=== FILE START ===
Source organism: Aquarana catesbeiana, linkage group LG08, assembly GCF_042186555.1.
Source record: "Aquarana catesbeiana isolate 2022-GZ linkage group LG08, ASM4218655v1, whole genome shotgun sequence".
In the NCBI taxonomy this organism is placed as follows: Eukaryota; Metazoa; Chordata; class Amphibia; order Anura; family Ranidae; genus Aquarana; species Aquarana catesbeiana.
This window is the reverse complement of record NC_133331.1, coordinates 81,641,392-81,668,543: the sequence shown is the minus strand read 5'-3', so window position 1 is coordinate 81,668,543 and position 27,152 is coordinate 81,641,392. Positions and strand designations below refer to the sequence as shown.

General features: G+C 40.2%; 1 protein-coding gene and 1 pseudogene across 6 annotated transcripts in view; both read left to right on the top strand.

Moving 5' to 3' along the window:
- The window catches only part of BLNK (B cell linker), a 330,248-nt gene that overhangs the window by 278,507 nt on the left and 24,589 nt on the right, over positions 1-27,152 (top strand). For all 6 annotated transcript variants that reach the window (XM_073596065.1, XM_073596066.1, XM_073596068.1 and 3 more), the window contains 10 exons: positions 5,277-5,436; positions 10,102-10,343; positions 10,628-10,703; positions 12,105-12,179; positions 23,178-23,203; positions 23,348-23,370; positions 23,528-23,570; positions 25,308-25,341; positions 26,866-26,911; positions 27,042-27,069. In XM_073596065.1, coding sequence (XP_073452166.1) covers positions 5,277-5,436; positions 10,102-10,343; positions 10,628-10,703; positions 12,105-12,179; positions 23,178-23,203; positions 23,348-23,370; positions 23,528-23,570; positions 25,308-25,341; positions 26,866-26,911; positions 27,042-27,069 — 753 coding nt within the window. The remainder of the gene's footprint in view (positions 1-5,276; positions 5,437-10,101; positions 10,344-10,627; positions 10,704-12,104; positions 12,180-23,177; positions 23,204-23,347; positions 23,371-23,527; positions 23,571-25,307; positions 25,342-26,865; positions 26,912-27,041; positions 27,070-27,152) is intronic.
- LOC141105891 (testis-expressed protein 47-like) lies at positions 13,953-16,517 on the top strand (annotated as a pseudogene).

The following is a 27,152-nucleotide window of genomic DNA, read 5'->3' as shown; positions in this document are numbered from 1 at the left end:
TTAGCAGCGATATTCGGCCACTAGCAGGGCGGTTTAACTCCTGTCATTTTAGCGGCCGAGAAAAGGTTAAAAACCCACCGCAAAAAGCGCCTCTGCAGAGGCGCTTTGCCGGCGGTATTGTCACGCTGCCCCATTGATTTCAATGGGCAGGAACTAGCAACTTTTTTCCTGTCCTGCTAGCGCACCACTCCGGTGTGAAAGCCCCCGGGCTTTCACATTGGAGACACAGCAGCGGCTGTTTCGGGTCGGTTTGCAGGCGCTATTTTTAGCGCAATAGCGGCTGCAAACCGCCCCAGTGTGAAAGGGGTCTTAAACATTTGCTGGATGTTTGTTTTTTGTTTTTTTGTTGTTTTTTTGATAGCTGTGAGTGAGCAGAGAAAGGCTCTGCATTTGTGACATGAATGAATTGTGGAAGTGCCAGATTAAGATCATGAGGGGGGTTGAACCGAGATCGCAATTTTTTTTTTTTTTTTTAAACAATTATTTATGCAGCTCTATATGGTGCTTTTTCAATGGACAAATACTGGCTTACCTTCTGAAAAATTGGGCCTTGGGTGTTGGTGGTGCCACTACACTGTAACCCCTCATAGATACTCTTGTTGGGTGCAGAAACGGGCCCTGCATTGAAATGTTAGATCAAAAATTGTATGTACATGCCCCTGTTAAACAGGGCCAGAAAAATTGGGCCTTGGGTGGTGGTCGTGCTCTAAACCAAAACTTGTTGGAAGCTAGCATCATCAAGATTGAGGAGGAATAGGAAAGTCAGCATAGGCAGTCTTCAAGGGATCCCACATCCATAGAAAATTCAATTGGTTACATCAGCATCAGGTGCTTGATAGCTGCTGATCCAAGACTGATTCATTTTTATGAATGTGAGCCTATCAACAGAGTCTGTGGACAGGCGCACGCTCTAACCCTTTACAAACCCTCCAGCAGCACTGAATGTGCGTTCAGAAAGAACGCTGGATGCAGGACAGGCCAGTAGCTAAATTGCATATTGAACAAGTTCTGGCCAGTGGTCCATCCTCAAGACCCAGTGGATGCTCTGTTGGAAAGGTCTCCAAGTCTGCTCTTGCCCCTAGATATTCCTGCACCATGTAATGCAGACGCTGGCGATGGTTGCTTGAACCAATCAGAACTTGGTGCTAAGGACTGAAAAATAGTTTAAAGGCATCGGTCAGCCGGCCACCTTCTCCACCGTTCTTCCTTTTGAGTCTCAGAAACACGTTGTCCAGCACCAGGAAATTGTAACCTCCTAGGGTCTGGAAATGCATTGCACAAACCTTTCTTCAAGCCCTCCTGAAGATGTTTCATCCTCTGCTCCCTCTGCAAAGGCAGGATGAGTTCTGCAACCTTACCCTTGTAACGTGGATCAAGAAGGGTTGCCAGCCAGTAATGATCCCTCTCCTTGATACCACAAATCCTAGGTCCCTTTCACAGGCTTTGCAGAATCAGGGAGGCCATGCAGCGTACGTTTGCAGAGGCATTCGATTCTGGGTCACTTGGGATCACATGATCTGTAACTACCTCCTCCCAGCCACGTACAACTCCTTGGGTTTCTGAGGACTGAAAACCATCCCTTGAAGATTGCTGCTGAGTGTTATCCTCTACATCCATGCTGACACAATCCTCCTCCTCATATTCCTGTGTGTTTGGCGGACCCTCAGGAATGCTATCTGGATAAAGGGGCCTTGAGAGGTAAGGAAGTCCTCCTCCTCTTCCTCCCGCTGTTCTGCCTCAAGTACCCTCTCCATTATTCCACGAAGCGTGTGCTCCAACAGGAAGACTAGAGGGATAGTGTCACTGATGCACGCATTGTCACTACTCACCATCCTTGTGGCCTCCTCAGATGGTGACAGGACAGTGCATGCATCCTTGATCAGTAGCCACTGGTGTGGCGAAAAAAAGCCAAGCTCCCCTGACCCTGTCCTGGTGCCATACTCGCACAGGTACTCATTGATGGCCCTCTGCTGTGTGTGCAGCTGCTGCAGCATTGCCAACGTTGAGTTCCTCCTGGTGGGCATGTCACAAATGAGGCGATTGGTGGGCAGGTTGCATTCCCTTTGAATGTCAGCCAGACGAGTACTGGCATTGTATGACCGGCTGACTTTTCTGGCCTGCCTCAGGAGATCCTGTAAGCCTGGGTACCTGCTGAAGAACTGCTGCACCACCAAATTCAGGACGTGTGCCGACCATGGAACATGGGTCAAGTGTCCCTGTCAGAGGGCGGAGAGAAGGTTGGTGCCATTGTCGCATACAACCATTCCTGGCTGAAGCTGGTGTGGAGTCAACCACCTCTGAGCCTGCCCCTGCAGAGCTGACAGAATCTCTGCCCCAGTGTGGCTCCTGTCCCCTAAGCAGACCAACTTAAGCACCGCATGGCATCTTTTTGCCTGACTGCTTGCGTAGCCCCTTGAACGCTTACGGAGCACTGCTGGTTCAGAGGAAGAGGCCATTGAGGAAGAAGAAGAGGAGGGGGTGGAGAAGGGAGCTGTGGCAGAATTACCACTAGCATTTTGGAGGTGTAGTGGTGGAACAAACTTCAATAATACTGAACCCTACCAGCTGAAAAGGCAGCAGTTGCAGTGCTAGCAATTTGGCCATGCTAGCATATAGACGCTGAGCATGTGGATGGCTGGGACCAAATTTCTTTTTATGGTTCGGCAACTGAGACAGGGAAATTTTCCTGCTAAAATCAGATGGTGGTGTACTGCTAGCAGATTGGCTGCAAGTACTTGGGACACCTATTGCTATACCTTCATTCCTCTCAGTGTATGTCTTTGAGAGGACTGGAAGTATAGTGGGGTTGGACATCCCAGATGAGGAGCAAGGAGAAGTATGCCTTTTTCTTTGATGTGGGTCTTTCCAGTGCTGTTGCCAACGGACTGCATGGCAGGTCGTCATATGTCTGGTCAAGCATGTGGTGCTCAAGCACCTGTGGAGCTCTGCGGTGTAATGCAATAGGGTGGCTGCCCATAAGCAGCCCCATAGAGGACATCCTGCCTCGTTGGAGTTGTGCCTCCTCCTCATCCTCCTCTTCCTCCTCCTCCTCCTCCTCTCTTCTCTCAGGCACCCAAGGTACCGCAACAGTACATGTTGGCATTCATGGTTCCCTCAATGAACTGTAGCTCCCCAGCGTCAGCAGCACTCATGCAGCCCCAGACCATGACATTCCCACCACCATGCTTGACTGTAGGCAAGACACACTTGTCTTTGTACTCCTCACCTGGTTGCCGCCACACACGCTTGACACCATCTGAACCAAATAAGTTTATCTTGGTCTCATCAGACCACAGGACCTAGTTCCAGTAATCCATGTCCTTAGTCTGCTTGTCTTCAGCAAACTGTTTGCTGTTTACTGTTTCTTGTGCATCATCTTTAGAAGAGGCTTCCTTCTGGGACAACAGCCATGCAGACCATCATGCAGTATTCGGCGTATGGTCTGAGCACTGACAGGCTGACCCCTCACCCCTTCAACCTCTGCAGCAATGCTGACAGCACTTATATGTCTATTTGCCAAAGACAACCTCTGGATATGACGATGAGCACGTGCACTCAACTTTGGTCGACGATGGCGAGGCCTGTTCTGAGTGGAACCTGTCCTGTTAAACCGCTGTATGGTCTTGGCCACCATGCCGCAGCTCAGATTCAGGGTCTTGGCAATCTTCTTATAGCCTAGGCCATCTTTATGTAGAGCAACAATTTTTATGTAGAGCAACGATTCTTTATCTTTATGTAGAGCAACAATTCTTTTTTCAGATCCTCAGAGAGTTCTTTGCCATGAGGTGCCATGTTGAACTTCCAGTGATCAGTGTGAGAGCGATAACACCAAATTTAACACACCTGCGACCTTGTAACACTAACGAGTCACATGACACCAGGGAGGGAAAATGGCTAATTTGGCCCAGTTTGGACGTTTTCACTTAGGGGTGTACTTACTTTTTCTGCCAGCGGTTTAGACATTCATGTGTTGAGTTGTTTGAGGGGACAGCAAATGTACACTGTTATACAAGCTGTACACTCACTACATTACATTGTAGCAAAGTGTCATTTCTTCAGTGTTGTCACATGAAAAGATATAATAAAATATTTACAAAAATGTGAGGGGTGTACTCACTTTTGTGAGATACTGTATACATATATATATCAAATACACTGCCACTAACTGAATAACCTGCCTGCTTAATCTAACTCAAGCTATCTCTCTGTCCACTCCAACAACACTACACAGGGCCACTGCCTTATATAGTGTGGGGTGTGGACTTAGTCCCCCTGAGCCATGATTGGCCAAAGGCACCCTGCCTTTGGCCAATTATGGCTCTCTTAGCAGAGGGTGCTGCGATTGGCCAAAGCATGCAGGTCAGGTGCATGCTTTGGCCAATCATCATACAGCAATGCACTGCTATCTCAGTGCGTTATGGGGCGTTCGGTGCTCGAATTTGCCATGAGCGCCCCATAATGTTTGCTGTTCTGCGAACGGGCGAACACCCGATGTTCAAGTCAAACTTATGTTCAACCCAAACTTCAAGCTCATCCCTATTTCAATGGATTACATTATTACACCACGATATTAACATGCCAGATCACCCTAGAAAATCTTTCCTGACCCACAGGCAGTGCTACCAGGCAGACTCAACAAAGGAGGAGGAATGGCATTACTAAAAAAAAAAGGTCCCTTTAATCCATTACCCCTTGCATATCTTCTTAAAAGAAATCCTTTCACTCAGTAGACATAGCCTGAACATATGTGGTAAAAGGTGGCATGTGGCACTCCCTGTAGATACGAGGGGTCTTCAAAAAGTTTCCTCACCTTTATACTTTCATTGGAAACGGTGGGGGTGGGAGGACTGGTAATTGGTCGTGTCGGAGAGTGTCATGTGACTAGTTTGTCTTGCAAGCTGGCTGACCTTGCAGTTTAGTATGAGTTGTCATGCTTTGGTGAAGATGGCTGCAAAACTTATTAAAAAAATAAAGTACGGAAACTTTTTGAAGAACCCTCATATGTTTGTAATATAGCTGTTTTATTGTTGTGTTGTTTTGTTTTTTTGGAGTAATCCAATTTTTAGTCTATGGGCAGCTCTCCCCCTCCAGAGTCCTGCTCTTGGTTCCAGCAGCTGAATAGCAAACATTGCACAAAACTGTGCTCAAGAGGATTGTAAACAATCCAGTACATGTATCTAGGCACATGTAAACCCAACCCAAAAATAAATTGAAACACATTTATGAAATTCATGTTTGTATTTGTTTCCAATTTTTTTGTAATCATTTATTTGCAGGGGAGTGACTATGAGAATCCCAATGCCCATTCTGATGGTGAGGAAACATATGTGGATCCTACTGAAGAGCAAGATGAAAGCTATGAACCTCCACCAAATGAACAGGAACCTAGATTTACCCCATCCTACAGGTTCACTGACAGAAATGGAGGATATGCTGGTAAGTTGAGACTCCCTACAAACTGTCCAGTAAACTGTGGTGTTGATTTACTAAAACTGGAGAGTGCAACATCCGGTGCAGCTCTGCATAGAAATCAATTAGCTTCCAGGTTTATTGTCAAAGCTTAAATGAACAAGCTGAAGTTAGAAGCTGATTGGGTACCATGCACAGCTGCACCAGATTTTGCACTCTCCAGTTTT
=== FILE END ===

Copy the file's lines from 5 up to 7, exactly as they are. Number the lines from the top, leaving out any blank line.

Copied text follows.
General features: G+C 40.2%; 1 protein-coding gene and 1 pseudogene across 6 annotated transcripts in view; both read left to right on the top strand.

Moving 5' to 3' along the window:
- The window catches only part of BLNK (B cell linker), a 330,248-nt gene that overhangs the window by 278,507 nt on the left and 24,589 nt on the right, over positions 1-27,152 (top strand). For all 6 annotated transcript variants that reach the window (XM_073596065.1, XM_073596066.1, XM_073596068.1 and 3 more), the window contains 10 exons: positions 5,277-5,436; positions 10,102-10,343; positions 10,628-10,703; positions 12,105-12,179; positions 23,178-23,203; positions 23,348-23,370; positions 23,528-23,570; positions 25,308-25,341; positions 26,866-26,911; positions 27,042-27,069. In XM_073596065.1, coding sequence (XP_073452166.1) covers positions 5,277-5,436; positions 10,102-10,343; positions 10,628-10,703; positions 12,105-12,179; positions 23,178-23,203; positions 23,348-23,370; positions 23,528-23,570; positions 25,308-25,341; positions 26,866-26,911; positions 27,042-27,069 — 753 coding nt within the window. The remainder of the gene's footprint in view (positions 1-5,276; positions 5,437-10,101; positions 10,344-10,627; positions 10,704-12,104; positions 12,180-23,177; positions 23,204-23,347; positions 23,371-23,527; positions 23,571-25,307; positions 25,342-26,865; positions 26,912-27,041; positions 27,070-27,152) is intronic.